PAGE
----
Jun 13, 2018  kaieteur news Letters

Dear Editor,
June 13th marks 48 years of Dr. Walter Rodney’s death. There will be conversations of the goodness of this man, what he fought for and wanted for Guyana and Guyanese, presented more to refashion an image that is contrary to his actual praxis.
Dr. David Hinds, one of the leading promoters of this re-making, has been doing exactly that over the last two Sundays in his Kaieteur News’ column.
Though Dr. Rodney proudly proclaimed his Marxist belief, an ideology that also advocates forceful overthrow of government, some Rodneyites would want it to believed he did not support such thinking and action.
In his last Sunday column Dr. Hinds made use of the term “political violence” to address Dr. Rodney’s praxis but did not delve into the subject. In the meantime society has the benefit of Dr. Rodney’s praxis on this subject from one of his closest confidants and only co-leader, Dr. Rupert Roopnaraine.
Dr. Roopnaraine publicly admitted the Working People’s Alliance (WPA) was accumulating arms and ammunition, of which a source was the Guyana Defence Force, and the party is also responsible for burning down the Ministry of Mobilisation and National Development during the People’s National Congress (PNC) government.
If there was no belief in violence, why was such action practiced during and under Dr. Rodney’s direct leadership? Mahatma Gandhi and Dr. Martin Luther King Jr. through non-violent measures created political tsunamis that resulted in the transformation of their societies, though regrettably their lives were snuffed out through violence.
These men were fighting systems that were of the most oppressive- colonialism and denial of civil rights. In Guyana it was political rivalry for the control of government, aided by propaganda (fake news) to justify forceful removal from and entry into office.
It is said Dr. Rodney “rejected the superficial unity embraced by the PPP and the PNC such as ethnic tokenism and multi-ethnic rhetoric” (Hinds, KN: 10 June 2018) yet this remains the identity of the WPA. Dr. Roopnaraine retains the record of being the only East Indian in the party’s co-leadership structure. The African record is held by Bro. Eusi Kawayana and Drs. Clive Thomas and Rodney.

The WPA remains the only party, presenting itself as a major force, that never held an election to elect its leadership, who have all been anointed/appointed. This gives rise to doubt that the party truly believes in electoral democracy and can make genuine claim it fought for it at a national scale.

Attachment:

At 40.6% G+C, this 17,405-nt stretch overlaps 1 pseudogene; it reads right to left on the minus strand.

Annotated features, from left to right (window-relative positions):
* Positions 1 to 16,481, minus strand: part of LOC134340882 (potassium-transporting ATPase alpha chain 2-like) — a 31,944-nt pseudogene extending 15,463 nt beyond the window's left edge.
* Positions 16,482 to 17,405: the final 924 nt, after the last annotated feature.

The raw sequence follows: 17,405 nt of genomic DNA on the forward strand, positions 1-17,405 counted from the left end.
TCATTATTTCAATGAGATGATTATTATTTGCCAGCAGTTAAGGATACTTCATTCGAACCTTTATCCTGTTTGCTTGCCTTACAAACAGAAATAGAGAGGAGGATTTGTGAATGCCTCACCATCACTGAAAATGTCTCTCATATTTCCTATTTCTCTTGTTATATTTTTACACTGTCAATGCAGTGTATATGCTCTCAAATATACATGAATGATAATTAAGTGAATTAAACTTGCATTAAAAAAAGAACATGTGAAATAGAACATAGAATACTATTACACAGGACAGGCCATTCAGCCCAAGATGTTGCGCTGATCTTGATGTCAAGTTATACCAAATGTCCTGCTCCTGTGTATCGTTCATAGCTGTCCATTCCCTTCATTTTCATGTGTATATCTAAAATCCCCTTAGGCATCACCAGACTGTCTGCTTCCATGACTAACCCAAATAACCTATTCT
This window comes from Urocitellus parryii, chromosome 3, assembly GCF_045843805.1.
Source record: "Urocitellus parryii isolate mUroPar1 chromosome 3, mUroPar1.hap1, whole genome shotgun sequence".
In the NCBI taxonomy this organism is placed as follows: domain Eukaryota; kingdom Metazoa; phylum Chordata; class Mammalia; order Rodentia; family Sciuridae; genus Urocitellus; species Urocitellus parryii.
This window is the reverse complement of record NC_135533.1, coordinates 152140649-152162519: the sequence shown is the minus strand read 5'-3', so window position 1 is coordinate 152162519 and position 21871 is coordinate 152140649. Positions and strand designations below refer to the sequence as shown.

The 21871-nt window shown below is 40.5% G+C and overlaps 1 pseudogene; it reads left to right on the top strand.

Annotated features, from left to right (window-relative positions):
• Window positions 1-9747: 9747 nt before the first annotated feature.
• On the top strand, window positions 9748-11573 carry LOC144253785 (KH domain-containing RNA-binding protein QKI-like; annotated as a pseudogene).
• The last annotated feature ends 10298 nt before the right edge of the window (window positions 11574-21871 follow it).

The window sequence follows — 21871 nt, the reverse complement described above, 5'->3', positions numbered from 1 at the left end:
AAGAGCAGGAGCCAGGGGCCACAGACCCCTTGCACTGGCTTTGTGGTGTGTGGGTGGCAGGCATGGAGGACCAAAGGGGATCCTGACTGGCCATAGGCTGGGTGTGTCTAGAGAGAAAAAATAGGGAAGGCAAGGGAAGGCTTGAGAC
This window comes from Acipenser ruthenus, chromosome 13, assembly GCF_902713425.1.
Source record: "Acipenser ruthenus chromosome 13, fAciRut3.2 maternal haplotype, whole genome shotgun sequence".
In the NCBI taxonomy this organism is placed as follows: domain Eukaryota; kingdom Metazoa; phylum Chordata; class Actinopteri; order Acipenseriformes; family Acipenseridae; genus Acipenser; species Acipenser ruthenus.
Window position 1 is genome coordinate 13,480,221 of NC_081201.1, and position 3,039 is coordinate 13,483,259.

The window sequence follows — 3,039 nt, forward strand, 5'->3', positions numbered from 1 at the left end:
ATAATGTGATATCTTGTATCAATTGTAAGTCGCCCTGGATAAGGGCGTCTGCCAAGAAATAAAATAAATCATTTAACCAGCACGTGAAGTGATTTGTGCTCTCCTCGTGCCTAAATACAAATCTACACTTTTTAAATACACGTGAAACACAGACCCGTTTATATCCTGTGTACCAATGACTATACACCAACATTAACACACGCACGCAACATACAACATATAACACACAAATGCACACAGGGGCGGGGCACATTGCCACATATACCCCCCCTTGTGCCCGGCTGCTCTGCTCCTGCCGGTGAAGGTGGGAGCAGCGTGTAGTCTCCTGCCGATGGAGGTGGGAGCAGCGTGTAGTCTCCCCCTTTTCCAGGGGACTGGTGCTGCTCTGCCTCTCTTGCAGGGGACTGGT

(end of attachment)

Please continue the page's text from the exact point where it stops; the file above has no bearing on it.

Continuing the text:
The oft repeated Dr. Rodney’s interest in “multi-ethnicity” is only tied to East Indians and Africans–their presence and role in the body politics and leadership. Consequently, it is reasonable to ask if the role of other races mattered or conclude they never matter to him.
Marxism also believes in a closed society which would have implication for private media ownership. How does this juxtapose with our present state, started by President Desmond Hoyte, living in an open society and private sector having a role in media? What would have been Dr. Rodney’s position given his hardcore ideological persuasion and which by the West’s standard he was deemed among the most extreme of the politicians of his time with Mr. Forbes Burnham seen as the least?
Society is still to be told by the WPA of Dr. Rodney’s PPP upbringing/association and where his parents and siblings remained. How has this shaped his life and what was/were his reasons for leaving, if he ever did leave?
Dr. Hinds argued (KN, 3 June 2018) that Dr. Rodney represents the best of us. What does this mean? Does this take into consideration his academic brilliance and pursuits which are goals every parent/family holds?

Dr. Rodney was fortunate to win a scholarship to higher educational pursuits, though it must not be ignored he was of the time when education was not universal and girls and the poor were left behind. Does the best refer to the political?
On this Dr. Rodney can claim “groundings” with the dispossessed in Jamaica and the Jamaican Government deeming him a threat to the society, resulting in him being persona non grata. Tanzania also found this “groundings” undesirable.
Locally Dr. Rodney wanted to form a ‘national front government’ that excluded the PNC which meant the party’s supporters, members and leaders. How national is this or representing the best of us?
The saintly remaking of Dr. Rodney’s image has to explain the above, though it is more inclined to believed given his academic acclaim there would be integrity having the evidence validate the ‘saint theory’ instead of making up stories to support it.
Minette Bacchus